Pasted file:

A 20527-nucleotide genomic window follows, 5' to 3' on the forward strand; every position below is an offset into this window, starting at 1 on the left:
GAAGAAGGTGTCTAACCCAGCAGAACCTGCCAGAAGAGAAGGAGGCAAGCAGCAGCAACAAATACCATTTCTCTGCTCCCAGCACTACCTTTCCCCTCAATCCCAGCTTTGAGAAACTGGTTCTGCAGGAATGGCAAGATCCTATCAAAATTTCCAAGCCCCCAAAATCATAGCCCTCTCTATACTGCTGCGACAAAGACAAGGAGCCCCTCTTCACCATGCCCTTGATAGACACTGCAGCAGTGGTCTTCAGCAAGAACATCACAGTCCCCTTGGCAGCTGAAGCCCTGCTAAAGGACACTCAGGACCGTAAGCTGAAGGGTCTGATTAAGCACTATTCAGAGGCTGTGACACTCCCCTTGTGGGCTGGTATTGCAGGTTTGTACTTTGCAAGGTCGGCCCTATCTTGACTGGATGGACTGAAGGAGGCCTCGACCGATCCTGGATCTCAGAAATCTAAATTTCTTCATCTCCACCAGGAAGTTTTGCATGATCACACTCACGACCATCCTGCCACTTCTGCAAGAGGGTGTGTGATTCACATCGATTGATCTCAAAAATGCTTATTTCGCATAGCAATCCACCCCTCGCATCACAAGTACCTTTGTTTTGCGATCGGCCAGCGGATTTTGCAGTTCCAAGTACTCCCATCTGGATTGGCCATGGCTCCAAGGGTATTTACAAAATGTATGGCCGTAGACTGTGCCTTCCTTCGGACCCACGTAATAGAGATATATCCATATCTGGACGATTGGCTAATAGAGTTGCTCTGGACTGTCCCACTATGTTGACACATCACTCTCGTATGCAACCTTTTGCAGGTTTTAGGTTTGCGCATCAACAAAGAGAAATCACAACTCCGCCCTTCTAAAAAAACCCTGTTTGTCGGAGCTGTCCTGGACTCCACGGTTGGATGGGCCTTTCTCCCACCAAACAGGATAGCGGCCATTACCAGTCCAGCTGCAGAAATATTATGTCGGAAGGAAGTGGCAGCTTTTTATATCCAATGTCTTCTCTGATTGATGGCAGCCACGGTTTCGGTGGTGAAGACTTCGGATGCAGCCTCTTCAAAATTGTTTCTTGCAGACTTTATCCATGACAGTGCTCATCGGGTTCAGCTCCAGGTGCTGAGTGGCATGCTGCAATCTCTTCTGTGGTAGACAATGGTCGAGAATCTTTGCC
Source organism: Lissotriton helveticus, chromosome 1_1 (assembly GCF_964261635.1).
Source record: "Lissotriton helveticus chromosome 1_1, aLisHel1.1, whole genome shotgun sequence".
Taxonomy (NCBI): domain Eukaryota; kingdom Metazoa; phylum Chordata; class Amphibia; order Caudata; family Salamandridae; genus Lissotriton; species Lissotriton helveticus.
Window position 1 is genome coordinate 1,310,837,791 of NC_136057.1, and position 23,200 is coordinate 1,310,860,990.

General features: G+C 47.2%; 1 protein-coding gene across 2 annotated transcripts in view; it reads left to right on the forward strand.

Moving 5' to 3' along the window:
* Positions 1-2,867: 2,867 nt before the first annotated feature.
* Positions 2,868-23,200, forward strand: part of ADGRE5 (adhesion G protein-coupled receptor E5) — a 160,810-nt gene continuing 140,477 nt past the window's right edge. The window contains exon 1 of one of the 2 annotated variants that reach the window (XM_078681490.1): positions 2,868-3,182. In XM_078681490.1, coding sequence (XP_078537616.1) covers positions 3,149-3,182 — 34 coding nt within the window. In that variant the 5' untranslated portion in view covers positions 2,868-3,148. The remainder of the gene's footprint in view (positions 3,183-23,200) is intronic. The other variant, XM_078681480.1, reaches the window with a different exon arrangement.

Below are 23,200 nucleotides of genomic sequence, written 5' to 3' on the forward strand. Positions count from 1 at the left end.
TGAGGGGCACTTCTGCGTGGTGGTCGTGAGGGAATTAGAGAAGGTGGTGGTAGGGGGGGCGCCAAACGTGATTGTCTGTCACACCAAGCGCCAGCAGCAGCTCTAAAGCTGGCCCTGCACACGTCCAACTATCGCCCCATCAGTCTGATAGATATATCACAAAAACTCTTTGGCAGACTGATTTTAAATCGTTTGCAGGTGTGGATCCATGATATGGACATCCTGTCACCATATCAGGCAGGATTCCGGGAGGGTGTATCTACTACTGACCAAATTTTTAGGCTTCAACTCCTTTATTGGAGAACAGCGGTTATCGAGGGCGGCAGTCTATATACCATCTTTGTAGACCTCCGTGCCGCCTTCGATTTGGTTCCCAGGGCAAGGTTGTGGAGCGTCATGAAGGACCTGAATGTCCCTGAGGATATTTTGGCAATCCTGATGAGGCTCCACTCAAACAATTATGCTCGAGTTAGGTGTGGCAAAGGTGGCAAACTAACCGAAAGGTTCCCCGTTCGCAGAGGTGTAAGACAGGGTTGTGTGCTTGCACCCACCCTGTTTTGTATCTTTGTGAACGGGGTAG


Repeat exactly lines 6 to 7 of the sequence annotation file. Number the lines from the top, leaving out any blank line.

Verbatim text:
Window position 1 is genome coordinate 1,310,837,791 of NC_136057.1, and position 23,200 is coordinate 1,310,860,990.

General features: G+C 47.2%; 1 protein-coding gene across 2 annotated transcripts in view; it reads left to right on the forward strand.